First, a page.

We’d all love to get a restful sleep every single night. But as anyone with a job and/or kids knows all too well, real life always tends to get in the way of achieving that dream. Unfortunately, though, burning the midnight oil to finish a work project or tidy up the house does more than just make you groggy the next morning.
Staying up late can have a major impact on your health, too. Need more incentive to call it an early night? Read on to discover the harmful side effects of staying up too late, depriving yourself of some much-needed rest.
You eat more
Though human beings are supposed to eat for survival, most of the time we eat because, quite frankly, food is just too delicious to pass up. And unfortunately for those of us who are up late at night, it’s even harder to tune out those impulsive eating cues. In fact, an analysis of 17 studies published in the European Journal of Clinical Nutrition found that people who didn’t get a full night’s rest ate an average of 385 more calories the following day than those who got their eight hours.
You gain weight
The extra calories you consume due to a lack of sleep can also lead to weight gain and obesity in the long term. According to a study of 68,000 women published in the American Journal of Epidemiology, those who got five hours of sleep or less per night gained 2.5 more pounds over the 16-year study period than women who slept soundly every night.
“Usual sleep times of less than seven hours are associated with a substantial increase in the risk of major weight gain and incident obesity,” the study authors noted, hypothesizing a link between those late nights and changes in the body’s metabolic activity.
Your risk of developing diabetes increases
When your body is running on little sleep, it compensates by excreting high levels of stress hormones like cortisol to keep you alert. According to a 2010 study published in The Journal of Clinical Endocrinology & Metabolism, this can make you less sensitive to the effects of insulin—or, in other words, it can cause your body to convert the glucose in your bloodstream to energy less efficiently. Over time, this can lead to a buildup of glucose in your bloodstream, thereby increasing your risk of diabetes.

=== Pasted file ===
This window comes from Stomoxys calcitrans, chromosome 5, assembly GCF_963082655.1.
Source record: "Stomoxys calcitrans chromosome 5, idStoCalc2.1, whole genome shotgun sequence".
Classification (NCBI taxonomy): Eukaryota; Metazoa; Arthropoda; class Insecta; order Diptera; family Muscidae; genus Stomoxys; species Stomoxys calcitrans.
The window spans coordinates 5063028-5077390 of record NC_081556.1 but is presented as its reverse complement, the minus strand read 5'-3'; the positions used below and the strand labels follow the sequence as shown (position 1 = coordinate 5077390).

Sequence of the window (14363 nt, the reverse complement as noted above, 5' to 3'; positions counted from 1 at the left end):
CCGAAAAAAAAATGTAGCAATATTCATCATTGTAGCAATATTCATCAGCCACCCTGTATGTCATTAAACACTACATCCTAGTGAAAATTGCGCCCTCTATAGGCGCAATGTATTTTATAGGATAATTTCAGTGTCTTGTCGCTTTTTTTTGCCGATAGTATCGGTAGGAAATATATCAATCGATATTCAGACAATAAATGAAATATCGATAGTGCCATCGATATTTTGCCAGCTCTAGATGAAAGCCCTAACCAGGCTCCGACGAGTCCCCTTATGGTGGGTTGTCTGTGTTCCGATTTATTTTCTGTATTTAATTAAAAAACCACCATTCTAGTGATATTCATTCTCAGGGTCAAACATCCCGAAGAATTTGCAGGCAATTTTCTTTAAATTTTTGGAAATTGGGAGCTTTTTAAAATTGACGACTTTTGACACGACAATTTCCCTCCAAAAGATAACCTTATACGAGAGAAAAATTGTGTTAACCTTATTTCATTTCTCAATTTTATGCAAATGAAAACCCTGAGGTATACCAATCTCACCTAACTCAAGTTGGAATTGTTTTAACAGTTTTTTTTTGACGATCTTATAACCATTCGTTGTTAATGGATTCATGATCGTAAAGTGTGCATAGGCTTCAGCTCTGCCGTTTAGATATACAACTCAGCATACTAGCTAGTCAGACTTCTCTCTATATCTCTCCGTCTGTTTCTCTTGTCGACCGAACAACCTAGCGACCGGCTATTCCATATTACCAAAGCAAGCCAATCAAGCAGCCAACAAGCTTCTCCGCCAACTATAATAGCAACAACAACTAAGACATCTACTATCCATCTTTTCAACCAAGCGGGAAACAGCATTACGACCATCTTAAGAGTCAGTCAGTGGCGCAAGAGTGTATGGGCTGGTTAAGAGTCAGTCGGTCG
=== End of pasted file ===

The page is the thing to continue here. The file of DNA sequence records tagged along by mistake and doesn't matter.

You put your heart health on the line
Every organ in the body needs sleep to function, the heart included. The National Sleep Foundation notes that not getting adequate periods of rest can activate chemicals that “keep the body from achieving extended periods in which heart rate and blood pressure are lowered.”
And when researchers conducted a meta-analysis on sleep deprivation and heart health published in the journal Current Cardiology Reviews, they concluded that staying up too late and getting five hours of sleep or less is directly correlated with an increased risk of hypertension and coronary heart disease.
Your memory weakens
When you stay up late and your brain is running on fumes, it has trouble keeping track of the information it’s receiving. When researchers at the University of California, Los Angeles tested the effect of sleepiness on cognitive function, they found that when subjects were deprived of sleep, their neurons had trouble communicating. These misfiring neurons translated into a reduced ability to categorize images and therefore recall memories.
“We were fascinated to observe how sleep deprivation dampened brain cell activity,” lead study author Dr. Yuval Nir explained in a press release. “The neurons responded slowly, fired more weakly, and their transmissions dragged on longer than usual.”